You might not know Mike Lauri and John Alicastro (collectively known as CFO$) by name, but if you watch any WWE programming, you are certainly familiar with their work. These two New York-born music whizzes are responsible for most of the entrance themes you'll hear this weekend at WWE NXT Brooklyn III and WWE Summer Slam. Up and down the rosters, from Shinsuke Nakamura to Bobby Roode, Finn Balor to Aliester Black, they will be accompanied by music CFO$ created.
While the duo have created many catchy pop, hip hop and R&B songs for wrestlers like A.J. Styles, Sasha Banks and The Usos, what caught Metal Injection's ear was the wide range of hard rock and heavy metal influences heard in some of the entrance songs played on WWE programming weekly. It should come as no shock that CFO$ listen to everything from Led Zeppelin to Meshuggah. I emailed the duo a few questions that they were kind enough to answer about their process of creating a theme, what type of hard rock and heavy metal they listen to, as well as some insight on some of their most notable rock tracks.
CFO$ performing Shinsuke Nakamura's theme "The Rising Sun" with violinist Lee England Jr. all over New York City
How did you guys land the gig with WWE?
Mike Lauri: Well, we've been writing and producing music together since we were pretty young. After we graduated college, John started working as an engineer for Wind-Up Records and was working with all the bands on that label. After-hours, we had the studio to ourselves, so I would usually show up at night and we'd start doing our own thing.
John Alicastro: We were basically working on music all night every night and compiling our catalogue. Eventually we got our songs heard by the higher-ups at the label and we signed to their publishing company. Soon after, they introduced us to Neil Lawi and the team at WWE… the rest is history.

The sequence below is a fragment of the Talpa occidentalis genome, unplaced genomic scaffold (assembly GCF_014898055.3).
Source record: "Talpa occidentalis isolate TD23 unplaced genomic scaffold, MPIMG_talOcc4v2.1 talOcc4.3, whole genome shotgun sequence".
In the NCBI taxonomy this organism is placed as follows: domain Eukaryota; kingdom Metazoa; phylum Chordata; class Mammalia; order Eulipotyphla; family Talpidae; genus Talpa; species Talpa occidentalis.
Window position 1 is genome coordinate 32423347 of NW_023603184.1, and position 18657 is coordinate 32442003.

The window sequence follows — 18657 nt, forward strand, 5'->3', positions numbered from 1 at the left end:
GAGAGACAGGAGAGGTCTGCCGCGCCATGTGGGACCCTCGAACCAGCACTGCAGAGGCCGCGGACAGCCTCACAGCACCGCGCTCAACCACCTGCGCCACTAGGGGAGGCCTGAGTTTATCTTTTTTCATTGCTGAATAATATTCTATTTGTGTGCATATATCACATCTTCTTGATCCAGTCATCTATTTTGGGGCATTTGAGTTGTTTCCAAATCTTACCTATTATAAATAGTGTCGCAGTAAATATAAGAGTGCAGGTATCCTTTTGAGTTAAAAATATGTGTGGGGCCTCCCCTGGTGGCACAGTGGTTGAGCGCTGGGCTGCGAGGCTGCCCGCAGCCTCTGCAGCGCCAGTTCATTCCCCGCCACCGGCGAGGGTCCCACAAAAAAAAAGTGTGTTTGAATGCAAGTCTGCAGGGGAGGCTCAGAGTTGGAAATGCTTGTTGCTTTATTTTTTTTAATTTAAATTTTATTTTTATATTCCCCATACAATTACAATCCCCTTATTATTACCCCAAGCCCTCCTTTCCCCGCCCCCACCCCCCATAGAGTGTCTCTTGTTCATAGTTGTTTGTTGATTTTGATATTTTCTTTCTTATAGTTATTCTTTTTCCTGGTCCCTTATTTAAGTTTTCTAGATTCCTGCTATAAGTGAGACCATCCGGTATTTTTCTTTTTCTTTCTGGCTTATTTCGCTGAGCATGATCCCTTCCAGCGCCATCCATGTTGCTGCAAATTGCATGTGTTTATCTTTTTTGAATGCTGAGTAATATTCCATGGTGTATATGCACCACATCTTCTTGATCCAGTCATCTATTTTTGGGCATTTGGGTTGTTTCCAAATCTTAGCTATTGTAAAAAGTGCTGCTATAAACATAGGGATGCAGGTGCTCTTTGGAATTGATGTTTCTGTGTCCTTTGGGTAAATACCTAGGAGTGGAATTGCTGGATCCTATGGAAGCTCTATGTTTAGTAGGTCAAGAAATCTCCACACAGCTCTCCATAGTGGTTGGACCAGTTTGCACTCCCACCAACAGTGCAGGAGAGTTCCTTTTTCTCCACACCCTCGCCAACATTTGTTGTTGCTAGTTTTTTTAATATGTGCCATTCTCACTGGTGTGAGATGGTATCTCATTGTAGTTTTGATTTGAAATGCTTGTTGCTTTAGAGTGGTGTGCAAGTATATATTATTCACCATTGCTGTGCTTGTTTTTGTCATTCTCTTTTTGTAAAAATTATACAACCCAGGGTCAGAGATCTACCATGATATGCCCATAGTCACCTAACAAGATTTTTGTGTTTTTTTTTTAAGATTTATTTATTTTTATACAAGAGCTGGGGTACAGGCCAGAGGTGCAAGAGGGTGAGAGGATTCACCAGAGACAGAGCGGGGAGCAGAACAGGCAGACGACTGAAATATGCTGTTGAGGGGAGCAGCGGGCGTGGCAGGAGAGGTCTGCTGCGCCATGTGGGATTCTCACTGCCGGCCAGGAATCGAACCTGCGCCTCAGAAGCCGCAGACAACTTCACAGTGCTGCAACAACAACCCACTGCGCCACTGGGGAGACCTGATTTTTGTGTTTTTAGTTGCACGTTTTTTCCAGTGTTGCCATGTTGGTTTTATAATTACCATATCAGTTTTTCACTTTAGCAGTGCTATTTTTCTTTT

Mariachi meets speed metal.
How many entrance themes are you typically working on at once?
JA: Typically there are at least a few projects going on at one time. There's also always a chance that something will pop up at the last minute for live TV and we'll have to drop everything we're doing to get it done in time, but we've come to work really well under that pressure. Sometimes an imminent deadline actually makes it more fun to be honest.
How long does it take to complete a song from concept to execution?
ML: That's a tough one to pin down. There are some themes we've done that came together so naturally, almost effortlessly, while others were a real fight. A song can take a day or two, or a month or two to finish. Most of the time our turnaround is pretty quick since we're usually working under a deadline, but it definitely depends.
What is the process of writing a wrestling theme?
ML: The first thing we try to do is to identify something unique that we're going to do musically or lyrically, and then build a theme song around that. We're aware that the worst thing that we could do as writers is to make things sound generic, because then nobody will really care about it or want to remember it, including us.
JA: We'll get inspired by the person we're writing for and try to set the scene in our heads of what it's going to be like when they walk out to the ring. We don't actually know beforehand exactly how their entrance is going to play out, so we try to keep our eye on that, but also stay focused on just writing good music that can stand on its own.
ML: Once the team at WWE hears where we're headed with a theme, we usually go through a process of tailoring it more specifically to the actual entrance. Speed it up, slow it down, change the arrangement of parts, etc. Whatever it takes to create a real moment for the fans.
This stacks up with any 80's power ballad ever written.
What's your favorite entrance themes you didn't write?
ML: For me, it would have to be the songs I remember from when I was a kid that stuck with me over the years: Undertaker, Ultimate Warrior, Kurt Angle, and Jake the Snake, just to name a few.
JA: STONE COLD! Definitely some of the more iconic ones from my childhood like The Rock, Hulk Hogan, Mick Foley, Big Show, and obviously The King of Kings HHH.